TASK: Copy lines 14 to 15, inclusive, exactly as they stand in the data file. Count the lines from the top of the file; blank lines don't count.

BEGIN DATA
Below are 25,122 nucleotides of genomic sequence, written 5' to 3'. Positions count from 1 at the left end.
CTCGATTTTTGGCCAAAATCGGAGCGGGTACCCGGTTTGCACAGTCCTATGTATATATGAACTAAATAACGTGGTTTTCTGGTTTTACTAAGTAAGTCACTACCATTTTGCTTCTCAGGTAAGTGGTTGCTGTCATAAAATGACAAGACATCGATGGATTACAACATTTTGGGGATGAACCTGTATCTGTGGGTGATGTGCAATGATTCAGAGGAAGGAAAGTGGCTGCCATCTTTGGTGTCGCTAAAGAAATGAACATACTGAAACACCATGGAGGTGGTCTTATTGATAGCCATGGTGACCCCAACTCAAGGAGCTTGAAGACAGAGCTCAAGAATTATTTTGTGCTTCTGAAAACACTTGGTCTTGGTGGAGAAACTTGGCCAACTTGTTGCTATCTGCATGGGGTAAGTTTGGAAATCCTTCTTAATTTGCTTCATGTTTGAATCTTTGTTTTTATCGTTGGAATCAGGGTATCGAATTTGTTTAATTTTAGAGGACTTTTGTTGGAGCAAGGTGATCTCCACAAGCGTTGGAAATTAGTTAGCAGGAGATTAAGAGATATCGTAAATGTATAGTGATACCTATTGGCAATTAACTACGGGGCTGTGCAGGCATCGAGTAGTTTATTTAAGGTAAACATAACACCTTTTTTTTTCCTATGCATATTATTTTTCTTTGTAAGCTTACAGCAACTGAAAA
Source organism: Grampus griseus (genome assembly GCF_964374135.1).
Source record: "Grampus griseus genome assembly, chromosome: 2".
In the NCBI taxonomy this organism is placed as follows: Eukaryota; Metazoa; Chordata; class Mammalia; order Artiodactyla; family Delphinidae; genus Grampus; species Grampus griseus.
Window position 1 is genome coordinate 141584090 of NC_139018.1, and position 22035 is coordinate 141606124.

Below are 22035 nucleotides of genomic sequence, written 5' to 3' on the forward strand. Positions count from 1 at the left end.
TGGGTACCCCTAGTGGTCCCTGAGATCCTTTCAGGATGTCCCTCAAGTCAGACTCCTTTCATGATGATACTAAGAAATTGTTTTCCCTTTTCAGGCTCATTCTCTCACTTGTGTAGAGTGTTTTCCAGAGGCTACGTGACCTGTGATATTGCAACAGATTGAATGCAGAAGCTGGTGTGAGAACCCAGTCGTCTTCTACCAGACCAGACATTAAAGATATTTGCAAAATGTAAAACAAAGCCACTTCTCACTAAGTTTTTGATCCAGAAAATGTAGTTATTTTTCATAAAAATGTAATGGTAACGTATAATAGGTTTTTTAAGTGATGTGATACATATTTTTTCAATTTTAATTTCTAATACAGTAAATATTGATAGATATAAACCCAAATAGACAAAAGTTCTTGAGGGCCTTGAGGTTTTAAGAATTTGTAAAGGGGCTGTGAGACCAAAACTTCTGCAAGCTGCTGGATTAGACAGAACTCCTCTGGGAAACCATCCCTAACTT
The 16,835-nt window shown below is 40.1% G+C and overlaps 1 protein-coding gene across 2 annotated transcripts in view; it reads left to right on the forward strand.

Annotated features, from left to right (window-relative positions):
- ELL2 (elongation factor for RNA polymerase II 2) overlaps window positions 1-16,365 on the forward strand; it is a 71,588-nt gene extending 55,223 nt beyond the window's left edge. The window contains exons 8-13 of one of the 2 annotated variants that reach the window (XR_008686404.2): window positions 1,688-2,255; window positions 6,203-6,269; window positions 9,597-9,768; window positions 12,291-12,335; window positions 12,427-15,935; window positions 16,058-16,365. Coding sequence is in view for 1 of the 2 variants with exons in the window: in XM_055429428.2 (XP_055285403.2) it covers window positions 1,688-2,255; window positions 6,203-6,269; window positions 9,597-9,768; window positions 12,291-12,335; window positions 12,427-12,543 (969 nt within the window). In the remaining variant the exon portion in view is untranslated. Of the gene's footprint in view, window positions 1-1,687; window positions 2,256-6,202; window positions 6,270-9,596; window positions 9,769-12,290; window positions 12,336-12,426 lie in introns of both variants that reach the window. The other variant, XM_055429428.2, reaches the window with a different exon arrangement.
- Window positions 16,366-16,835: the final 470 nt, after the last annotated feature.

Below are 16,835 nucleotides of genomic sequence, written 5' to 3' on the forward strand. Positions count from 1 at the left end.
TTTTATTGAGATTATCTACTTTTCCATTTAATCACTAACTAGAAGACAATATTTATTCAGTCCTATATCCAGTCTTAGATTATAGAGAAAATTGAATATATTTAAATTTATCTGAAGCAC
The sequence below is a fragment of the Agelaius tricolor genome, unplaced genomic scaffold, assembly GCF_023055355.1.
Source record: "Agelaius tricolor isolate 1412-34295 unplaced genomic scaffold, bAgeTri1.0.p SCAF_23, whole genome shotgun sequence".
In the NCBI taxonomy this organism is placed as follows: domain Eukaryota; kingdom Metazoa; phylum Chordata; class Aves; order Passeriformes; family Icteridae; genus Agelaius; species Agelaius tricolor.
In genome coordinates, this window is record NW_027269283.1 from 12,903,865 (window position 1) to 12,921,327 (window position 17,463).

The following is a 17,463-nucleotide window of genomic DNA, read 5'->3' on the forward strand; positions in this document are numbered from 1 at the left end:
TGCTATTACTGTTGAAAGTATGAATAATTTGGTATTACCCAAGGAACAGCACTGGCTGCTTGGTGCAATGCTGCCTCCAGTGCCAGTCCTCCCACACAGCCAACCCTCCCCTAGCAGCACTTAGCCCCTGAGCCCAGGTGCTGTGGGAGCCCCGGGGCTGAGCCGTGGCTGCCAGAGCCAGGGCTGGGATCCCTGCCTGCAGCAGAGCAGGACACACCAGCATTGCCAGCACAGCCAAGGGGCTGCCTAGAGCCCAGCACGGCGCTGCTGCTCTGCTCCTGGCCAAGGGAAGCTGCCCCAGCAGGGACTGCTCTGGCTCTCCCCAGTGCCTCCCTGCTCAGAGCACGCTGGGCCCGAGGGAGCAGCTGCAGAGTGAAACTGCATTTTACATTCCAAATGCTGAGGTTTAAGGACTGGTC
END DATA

TTTTATTGAGATTATCTACTTTTCCATTTAATCACTAACTAGAAGACAATATTTATTCAGTCCTATATCCAGTCTTAGATTATAGAGAAAATTGAATATATTTAAATTTATCTGAAGCAC
The sequence below is a fragment of the Agelaius tricolor genome, unplaced genomic scaffold, assembly GCF_023055355.1.